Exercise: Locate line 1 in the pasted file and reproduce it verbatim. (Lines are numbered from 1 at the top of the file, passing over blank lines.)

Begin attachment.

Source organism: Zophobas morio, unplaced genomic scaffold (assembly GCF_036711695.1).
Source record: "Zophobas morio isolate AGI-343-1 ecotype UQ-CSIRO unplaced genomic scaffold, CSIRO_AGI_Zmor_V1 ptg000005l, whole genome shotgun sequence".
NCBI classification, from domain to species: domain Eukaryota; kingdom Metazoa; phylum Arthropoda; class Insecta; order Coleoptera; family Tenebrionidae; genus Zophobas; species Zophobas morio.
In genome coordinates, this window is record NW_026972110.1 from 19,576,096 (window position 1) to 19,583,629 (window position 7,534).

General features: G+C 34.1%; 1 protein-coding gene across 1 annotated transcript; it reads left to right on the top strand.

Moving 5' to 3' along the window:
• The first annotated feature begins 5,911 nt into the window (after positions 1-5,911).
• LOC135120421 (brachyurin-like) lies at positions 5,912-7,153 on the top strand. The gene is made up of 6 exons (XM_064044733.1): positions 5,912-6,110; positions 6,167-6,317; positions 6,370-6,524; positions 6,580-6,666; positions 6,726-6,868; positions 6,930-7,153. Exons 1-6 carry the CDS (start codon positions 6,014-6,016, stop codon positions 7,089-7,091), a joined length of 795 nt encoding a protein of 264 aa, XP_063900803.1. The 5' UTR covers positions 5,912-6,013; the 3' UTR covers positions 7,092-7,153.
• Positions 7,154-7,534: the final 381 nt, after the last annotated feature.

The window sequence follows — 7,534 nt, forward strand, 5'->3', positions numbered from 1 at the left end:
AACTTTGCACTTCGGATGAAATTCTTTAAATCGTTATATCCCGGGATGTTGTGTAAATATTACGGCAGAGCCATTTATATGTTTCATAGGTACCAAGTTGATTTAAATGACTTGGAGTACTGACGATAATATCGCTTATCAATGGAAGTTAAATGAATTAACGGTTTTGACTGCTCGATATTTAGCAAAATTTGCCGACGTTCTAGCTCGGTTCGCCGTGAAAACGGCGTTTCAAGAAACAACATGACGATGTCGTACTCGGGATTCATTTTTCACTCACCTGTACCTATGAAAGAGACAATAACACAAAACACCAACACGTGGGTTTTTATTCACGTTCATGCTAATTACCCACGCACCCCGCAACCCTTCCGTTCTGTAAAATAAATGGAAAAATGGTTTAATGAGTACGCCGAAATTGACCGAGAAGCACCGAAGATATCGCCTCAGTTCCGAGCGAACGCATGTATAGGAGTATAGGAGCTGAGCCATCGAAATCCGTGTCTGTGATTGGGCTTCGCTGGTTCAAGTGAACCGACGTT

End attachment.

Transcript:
Source organism: Zophobas morio, unplaced genomic scaffold (assembly GCF_036711695.1).